Publisher: Algonquin Books
Release Date: October 7, 2014
Genres: Contemporary, GLBT, YA
Source: Received in exchange for review
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High-school junior Leila has made it most of the way through Armstead Academy without having a crush on anyone, which is something of a relief.
Her Persian heritage already makes her different from her classmates; if word got out that she liked girls, life would be twice as hard.
But when a sophisticated, beautiful new girl, Saskia, shows up, Leila starts to take risks she never thought she would, especially when it looks as if the attraction between them is mutual. Struggling to sort out her growing feelings and Saskia s confusing signals, Leila confides in her old friend, Lisa, and grows closer to her fellow drama tech-crew members, especially Tomas, whose comments about his own sexuality are frank, funny, wise, and sometimes painful. Gradually, Leila begins to see that almost all her classmates are more complicated than they first appear to be, and many are keeping fascinating secrets of their own.
Different. Diverse. Amazing. Just three words I’d use to describe Tell Me Again How a Crush Should Feel, hereafter known as Tell Me Again because that title is way too long to type out every time. The basic concept of this book isn’t exactly unique: high school girl falls in love. Except that in this book, “high school girl” is of Persian descent and the person she falls in love with is also a girl. Two simple twists to an even simpler concept and you’ve got me drooling over this.
And thankfully, Tell Me Again doesn’t disappoint. It sends out so many good messages that I don’t even know where to start. The fact that the main character isn’t white? The way lesbian relationships are portrayed? The difference between healthy and unhealthy relationships? How to deal with pressure? The fact that going to a psychologist doesn’t mean you’re crazy? How deceiving appearances can be, and that it’s important to look further than someone’s appearance? All this comes to light in Tell Me Again, and I loved it. All of the messages are so healthy and I stand behind them so completely. And the best thing is that Tell Me Again isn’t preachy in any way. It’s just a story about this girl, Leila, who falls in love and starts finding herself and who she wants to be. And through all that, in a very subtle way, Farizan challenged the reader to think about all the things I listed above.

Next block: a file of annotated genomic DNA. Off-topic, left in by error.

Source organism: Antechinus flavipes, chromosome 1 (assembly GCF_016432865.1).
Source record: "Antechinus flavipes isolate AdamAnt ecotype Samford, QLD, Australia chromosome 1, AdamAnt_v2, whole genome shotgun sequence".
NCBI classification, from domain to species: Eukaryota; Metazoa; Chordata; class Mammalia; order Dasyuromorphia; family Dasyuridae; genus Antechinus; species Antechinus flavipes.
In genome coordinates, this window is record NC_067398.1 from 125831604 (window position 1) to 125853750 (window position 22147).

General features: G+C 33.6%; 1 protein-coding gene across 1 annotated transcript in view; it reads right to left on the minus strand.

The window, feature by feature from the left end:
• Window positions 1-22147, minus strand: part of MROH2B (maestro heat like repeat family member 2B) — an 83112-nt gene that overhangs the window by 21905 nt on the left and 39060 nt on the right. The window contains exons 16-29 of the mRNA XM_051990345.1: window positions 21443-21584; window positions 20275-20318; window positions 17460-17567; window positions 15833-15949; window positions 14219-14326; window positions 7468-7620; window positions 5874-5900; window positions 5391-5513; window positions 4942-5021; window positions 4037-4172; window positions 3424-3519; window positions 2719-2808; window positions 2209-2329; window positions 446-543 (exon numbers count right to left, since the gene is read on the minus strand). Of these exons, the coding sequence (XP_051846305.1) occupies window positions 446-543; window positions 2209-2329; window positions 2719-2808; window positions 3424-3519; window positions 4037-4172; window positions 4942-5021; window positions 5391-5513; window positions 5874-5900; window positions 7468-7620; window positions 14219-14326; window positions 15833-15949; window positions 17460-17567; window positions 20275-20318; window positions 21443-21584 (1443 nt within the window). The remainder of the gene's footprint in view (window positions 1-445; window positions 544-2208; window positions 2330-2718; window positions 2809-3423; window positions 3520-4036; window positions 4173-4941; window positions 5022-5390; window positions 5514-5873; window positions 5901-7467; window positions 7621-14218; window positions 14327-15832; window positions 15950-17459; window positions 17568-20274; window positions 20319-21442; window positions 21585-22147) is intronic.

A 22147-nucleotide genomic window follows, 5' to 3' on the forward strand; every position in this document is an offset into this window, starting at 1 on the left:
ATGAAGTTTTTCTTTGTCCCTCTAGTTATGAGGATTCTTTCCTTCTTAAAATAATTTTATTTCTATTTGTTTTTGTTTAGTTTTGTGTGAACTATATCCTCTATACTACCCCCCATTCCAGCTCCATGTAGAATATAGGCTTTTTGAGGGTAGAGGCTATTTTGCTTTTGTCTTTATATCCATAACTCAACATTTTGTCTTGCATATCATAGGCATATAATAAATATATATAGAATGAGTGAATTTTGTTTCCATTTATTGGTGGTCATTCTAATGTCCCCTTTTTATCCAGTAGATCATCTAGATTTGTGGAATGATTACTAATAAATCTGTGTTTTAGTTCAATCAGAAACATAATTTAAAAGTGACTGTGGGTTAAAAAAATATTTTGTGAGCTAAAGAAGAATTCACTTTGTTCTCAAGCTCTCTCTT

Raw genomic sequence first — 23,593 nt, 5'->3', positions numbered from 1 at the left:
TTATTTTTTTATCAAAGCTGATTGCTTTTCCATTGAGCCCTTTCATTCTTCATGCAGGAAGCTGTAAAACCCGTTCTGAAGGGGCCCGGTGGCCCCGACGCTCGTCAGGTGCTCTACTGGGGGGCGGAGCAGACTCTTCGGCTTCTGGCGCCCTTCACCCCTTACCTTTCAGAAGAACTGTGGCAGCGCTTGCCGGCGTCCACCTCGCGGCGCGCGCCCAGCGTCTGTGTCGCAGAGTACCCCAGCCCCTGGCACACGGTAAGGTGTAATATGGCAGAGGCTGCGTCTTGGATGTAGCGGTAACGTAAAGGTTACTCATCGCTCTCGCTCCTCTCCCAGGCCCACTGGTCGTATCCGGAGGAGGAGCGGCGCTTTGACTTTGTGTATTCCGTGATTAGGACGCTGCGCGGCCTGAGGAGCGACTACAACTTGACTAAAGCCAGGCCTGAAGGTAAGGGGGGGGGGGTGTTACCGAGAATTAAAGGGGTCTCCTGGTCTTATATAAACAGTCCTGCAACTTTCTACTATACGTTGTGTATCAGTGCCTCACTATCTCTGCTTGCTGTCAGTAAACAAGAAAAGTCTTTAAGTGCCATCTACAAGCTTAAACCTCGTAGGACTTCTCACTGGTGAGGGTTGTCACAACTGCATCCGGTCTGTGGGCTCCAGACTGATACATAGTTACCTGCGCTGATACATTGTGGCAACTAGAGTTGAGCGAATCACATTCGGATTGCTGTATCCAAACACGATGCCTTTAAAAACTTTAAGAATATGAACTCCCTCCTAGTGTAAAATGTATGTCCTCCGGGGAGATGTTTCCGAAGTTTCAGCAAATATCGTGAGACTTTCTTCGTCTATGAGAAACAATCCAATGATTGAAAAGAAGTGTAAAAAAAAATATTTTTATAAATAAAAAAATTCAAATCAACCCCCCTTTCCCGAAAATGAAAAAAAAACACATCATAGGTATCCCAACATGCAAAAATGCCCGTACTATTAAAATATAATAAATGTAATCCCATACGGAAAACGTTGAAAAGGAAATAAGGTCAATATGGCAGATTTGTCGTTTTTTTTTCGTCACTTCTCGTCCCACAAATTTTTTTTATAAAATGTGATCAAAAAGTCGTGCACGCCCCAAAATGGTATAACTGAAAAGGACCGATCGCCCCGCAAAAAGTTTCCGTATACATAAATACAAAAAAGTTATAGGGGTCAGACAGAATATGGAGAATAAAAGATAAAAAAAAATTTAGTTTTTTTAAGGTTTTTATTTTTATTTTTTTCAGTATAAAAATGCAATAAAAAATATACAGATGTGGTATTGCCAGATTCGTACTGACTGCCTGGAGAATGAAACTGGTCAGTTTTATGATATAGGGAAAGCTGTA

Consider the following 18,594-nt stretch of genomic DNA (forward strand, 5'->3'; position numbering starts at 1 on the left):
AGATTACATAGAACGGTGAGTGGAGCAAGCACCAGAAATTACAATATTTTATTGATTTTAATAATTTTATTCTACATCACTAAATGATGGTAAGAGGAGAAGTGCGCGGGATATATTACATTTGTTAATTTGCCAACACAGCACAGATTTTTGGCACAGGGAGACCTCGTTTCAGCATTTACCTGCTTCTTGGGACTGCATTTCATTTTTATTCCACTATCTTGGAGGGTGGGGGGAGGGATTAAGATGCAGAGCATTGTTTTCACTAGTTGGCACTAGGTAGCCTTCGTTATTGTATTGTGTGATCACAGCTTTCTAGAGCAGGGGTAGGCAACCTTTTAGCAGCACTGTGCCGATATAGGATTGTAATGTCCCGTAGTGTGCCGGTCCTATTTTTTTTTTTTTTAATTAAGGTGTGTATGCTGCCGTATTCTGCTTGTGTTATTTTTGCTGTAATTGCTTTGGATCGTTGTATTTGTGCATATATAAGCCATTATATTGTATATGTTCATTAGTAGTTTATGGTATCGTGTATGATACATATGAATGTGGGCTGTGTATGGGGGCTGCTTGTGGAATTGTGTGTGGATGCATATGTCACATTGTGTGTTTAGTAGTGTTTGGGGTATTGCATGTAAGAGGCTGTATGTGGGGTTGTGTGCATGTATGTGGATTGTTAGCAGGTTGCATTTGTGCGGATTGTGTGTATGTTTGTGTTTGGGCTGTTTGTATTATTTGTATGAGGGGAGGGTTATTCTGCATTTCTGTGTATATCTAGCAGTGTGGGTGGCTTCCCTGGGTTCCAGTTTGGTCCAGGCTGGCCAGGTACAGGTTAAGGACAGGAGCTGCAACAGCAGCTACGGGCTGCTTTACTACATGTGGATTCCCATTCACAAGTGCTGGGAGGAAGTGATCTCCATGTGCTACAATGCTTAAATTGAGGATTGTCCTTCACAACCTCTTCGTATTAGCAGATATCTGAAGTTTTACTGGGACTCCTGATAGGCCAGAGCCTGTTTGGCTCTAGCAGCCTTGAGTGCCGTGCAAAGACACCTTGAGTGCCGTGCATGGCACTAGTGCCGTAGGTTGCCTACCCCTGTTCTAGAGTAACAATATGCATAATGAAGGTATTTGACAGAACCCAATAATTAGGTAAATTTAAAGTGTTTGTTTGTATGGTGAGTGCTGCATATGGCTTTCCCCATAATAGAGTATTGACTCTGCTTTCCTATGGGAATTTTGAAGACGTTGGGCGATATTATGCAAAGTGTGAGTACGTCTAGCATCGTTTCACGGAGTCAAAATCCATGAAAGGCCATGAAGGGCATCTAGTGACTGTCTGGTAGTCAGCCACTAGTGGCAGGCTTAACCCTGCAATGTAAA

Tell Me Again grabbed my attention from the beginning and didn’t let go. I wasn’t planning on reading this, just scanning the first couple of pages, and suddenly I was completely immersed in the story and didn’t stop reading until I’d finished. It’s just all so there. Leila’s insecurity when it comes to her sexuality, wondering whether or not she should tell people, the slow but amazing relationship between Leila and the other girl, Leila’s family, the crushes, the very real problems everyone had, the disappointments… Everything. Farizan just handled everything so incredibly well.
One aspect of Tell Me Again that I loved was Leila’s family. Her parents, and Leila herself too (obviously), are Persian, and through Leila’s family we got little sneak peeks into the Persian culture. From the hospitality to the big weddings, it’s all there and I loved reading about it. The family dynamics were also absolutely on point. Leila’s father is a doctor, and he really wishes his two daughters will follow in his footsteps. Leila, unfortunately, isn’t into science at all, and has to deal with the pressure and expectations, especially because her sister is doing med school. The silent rivality between the sisters but also their unique bond was so well portrayed, and I loved how both learned about the other.
Of course, a big aspect of Tell Me Again is the main relationship happening. I don’t want to say too much about it because I don’t want to spoil anyone, but I loved it. It develops ever so slowly and is completely believable and also super sweet. I shipped it, guys. That’s really all you need to know.
However, Tell Me Again isn’t all about relationships and romance drama and all that jazz. It’s also about friends, appearances, digging deeper into people’s personalities. Over the course of the novel, Leila makes some new friends, and they’re absolutely delightful. I loved their different personalities, their “don’t care”-attitude, everything. From fake-vampire Christina to over-the-top Tomas, I loved them all. I wish I could be friends with this little group, because they’re awesome.
The more I write about Tell Me Again, the more I love it. It was just a really awesome book, guys. If you want to read a diverse book with not all-white, straight characters, or if you want to read a really sweet romance, or if you want to just read an amazing book, you should definitely pick up Tell Me Again How a Crush Should Feel.
~Thank you Algonquin Books for sending me a copy!~
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